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Aoyama-san Making Blocks for Carving

Posted by Cameron Hilker on February 8, 2019 [Permalink]

Our carvers have been working their way quickly through wood blocks with so many projects going on, so we've run low on prepared blocks. Therefore, over the last few weeks, Aoyama-san has been preparing more woodblocks for us!

As many of you likely know, we have long struggled to find quality wood blocks for Dave and our other carvers to use. Because of this difficulty, a few years ago we started buying our own yamazakura (mountain cherry) wood to use in creating our own woodblocks.

Today I will walk you through the process of turning those planks of wood into usable wood blocks.

First Aoyama-san checked much of the wood we have stored in our workshop to find pieces that suited our upcoming needs. We keep wood stored in decks of thinly-sliced wood, bound tightly together. We leave some space between each slice so that air can flow freely around the wood and dry it more quickly, but we also tie several pieces together to help keep them flat and prevent warping during the drying process.

We have a moisture sensing device to could check if the wood is dry enough. We have plenty of wood drying in our workshop, so it's important to confirm the pieces he is using are not still moist. You can also get a good sense of how dry it is simply by holding it in your hand or thumping it with your knuckle.

Aoyama-san chose some long slices of wood that appeared to be the correct width for our upcoming projects. He laid them out on the ground in our workshop and used plywood pieces (which were already cut to specifications) to check that they would fit the size we need for upcoming prints, and choose locations to avoid knots or other problem areas on the individual pieces of wood.

David visited the top-floor workspace to see what Aoyama-san was up to.

After finding the most efficient layout for the blocks to avoid as much wasted material as possible, Aoyama-san then sawed the long planks into sizes closer to what was needed, leaving a little extra wood on all sides, since you can always cut more off, but you can't put it back on!

He then showed me the kind of cut we are looking for when choosing cherry wood. We want wood from the outer edges of the rings, instead of straight across the tree. In the picture below, you can see how the rings of the wood curve through these blocks instead of looking like many parallel lines, which is what would happen for a slice through the middle of the tree.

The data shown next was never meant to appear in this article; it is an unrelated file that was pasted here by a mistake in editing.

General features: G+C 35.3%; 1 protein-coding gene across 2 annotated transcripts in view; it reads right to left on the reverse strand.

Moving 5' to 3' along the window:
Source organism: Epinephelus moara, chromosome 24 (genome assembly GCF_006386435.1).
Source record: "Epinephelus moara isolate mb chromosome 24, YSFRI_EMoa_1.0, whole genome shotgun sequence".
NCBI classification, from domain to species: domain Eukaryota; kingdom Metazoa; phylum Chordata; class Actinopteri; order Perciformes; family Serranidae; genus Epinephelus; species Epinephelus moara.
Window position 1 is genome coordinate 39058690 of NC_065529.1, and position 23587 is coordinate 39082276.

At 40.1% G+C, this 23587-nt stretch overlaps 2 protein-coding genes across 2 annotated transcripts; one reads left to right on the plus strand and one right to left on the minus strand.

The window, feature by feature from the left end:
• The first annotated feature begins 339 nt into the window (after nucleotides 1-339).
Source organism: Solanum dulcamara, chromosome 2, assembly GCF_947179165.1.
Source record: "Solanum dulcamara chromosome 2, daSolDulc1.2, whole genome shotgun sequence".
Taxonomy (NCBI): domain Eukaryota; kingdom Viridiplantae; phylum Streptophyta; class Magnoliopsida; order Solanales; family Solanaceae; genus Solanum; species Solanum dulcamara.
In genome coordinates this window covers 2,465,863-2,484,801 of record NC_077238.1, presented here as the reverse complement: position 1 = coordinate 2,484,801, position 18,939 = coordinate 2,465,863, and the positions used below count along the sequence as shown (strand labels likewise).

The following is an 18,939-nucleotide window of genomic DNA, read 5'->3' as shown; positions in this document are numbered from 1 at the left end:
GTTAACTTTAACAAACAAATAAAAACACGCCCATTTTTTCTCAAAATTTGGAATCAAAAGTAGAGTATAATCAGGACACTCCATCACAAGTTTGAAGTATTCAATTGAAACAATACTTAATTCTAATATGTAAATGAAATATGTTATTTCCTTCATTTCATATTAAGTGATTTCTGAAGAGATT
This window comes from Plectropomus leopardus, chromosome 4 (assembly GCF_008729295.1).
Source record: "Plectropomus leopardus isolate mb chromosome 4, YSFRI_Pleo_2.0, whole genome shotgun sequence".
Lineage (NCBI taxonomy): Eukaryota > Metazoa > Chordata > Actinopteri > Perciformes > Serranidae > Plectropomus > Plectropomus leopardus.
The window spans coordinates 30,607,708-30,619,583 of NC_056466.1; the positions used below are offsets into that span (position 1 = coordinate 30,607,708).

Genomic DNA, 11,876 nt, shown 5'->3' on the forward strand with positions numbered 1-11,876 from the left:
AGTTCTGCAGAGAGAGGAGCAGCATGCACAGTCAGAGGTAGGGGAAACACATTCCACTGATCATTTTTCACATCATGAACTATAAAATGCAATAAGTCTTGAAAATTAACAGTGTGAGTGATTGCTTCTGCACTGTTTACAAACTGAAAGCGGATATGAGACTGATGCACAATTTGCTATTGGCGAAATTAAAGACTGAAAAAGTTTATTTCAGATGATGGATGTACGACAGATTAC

The next step is to check that every piece of wood was cut properly and the plywood parts will fit within the freshly-cut cherry blocks.

These looked good, so Aoyama-san then lined up 4 pieces of cherry wood...

...then applied glue in large globs...

...and finally spread it thinly around the full surface of each piece of wood.

Then Aoyama-san made wood block sandwiches.

He then held them in place for a minute or so, and taped up the edges to prevent glue from leaking out the sides.

Once several blocks were taped up and ready to dry, he then bound them tightly, and used wedges to reinforce the cords holding the blocks together, to ensure the blocks would not come apart as the glue dried.

Once the glue finished drying, it was back to the saw to chop off the uneven edges.

After removing the extra wood from the sides of the plank, he checked that the corners were all square and sent it off to the planer!

I don't have pictures of the planing since it is performed off-site by another company.

But once the planing is done, we then have a nice smooth new piece of wood, ready to get carved!




Added by: Marc Kahn on February 15, 2019, 4:39 pm

What is the thickness of the cherrywood slabs, and how much of that will be lost in the planing process?

Added by: Dave on February 15, 2019, 8:21 pm

We're shooting for about 5mm thickness at the point of re-sawing for drying the cherry pieces (that step is not shown in Cameron's post here). Some of the pieces you see in these photos are a tad thicker than that, because we are still struggling with our own bandsaw; once we get past a width of around 150mm for the pieces, it gets very difficult to control the cut, so we are leaving some of them a bit 'fat' for safety.

The fatter they are, and the wider (and rougher) the saw cut, the more wood gets wasted, so it's a tradeoff ...

Added by: john center on February 28, 2019, 2:33 pm

enjoyed watching your videos all the different steps carving is my fav.. esp. since carving is what interest lies i am more a formschnider style of block cutter one is mostly self taught but the process mostly will tell you if your doing it wrong,, japanese cherry looks a lot harder than the western version of cherry much closer to the maple i use for my blocks the main differe nce is i use 'v' and 'u' more than a knife might be due to the extra hardness of maple plus i came to wood cut prints via wood engraving i learned how to transfer images to blocks in a very similar way with out knowing how you do it. maybe if i can get gampi washi i might try your metiod.

Added by: john center on February 28, 2019, 2:36 pm

watching you carve japanese cherry blocks i noticed that it appears to be much harder than western cherry sort of half way between american cherry and american maple am i correct?


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